Rafael Calvo: affective learning and writing
Rafael Calvo’s research at the Learning & Affect Technologies Engineering (LATTE) group aspires to complement traditional teaching methods by developing tools that support different forms of learning. This includes tools that use facial recognition to automatically detect a student’s emotional response to a tutorial and software that improves a student’s writing by providing different forms of automated and semi-automated feedback.
By Tim Groenendyk
“The way you write tells us a lot about the way you think, and the way you work,” said Associate Professor in software engineering and LATTE director, Rafael Calvo.
Reading and marking assignments is one of the most time-consuming tasks for a teacher, Calvo explained. It is essential in a 13 week semester to get extensive and timely advice.
“Timeliness is very important. You can’t take four weeks to mark and give feedback on an assignment because it’s often too late by the time you give it.”
To bring the feedback closer to the writing process LATTE uses Google Docs to generate data on how students go about writing, and analyse writing habits almost instantly.
“For a student, writing activities are learning activities, and the rhetorical structure you follow actually has a lot to do with the conceptions you have about the activity. There’s a lot of evidence for that.
“Are you the kind of person that sits down in a three hour long sitting to write a whole essay? Or do you write five minutes here and there?
“I can see where you started writing: Did you start writing the title? Or did you start with the conclusions? Different approaches to writing the article will tell me a lot about what you were thinking when you wrote the article.”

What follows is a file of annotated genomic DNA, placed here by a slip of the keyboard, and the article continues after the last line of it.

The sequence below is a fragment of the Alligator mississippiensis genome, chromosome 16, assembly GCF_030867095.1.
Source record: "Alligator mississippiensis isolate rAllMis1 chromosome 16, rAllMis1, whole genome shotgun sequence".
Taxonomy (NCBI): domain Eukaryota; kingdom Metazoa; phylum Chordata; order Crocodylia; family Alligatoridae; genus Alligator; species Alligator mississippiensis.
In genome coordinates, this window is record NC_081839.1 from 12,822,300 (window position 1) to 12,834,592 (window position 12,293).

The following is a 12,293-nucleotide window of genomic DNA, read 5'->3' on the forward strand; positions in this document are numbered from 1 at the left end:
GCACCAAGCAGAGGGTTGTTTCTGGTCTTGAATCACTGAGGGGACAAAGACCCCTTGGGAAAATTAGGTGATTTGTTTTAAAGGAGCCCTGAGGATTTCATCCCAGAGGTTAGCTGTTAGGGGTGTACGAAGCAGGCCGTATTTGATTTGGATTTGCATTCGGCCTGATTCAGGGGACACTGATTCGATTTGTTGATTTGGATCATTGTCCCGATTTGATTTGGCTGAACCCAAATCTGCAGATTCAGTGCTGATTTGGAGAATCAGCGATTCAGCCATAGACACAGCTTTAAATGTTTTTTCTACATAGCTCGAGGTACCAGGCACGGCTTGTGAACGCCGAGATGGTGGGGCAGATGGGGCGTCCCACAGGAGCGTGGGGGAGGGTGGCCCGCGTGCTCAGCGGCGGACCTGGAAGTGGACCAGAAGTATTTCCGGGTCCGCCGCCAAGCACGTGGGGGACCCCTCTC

But Calvo can delve even deeper with iWrite and Glosser. These LATTE-created tools can determine the semantic relationship between two paragraphs using statistical techniques.
“When you put a bunch of words on the page you can mathematically convert that into being a point on a graph. If the paragraphs are semantically related, if you’re talking about the same things, the two points are close on the graph. If another person writes about completely different things in the document the vocabulary is different, so two points will be farther apart.”
For Calvo’s team reading the feedback isn’t enough, soon projects will study how the student responded to the feedback, if at all.
“Soon, we’ll be able to see if you’ve made a change to the assignment. Because reading the feedback, if you don’t do anything, is not very useful either. That’s what we’re hoping to start up in the next year. Instructors can learn about what are the most effective forms of feedback.”
The most advantageous part of being able to see the writing process, however, is being able to better understand the process of plagiarism.
“And for the university that’s a huge issue.
“Because what is plagiarism? Plagiarism is about skipping the process of writing.
“When you focus on the process and not just on the outcome, the process regains its value.
“So plagiarism is useless, because you can’t forge process.”
Another side of Calvo’s work uses affective computing to give real time responses from an intelligent tutoring system.
“Affect means emotions. So we’re building systems that can detect emotions automatically, and then we can use that as a way of giving you feedback.”
LATTE records your physiological signs such as heart rate, respiration, the position of the face and head, and text (whether from writing or speech) to measure if the student is bored, confused or curious
“The system recognises those affective emotional states and the tutor changes. If he notices you are bored it gives you questions that are more difficult. If it becomes too difficult for you it can give you further explanation or easier questions.”
Calvo said that the accuracy of the intelligent tutor’s responses to the student’s emotions are often better than their baseline expectations.
“Technologies are getting better, and our understanding of human emotions is getting better.
“In very specific situations you can get pretty close to what a human will say about certain emotions.”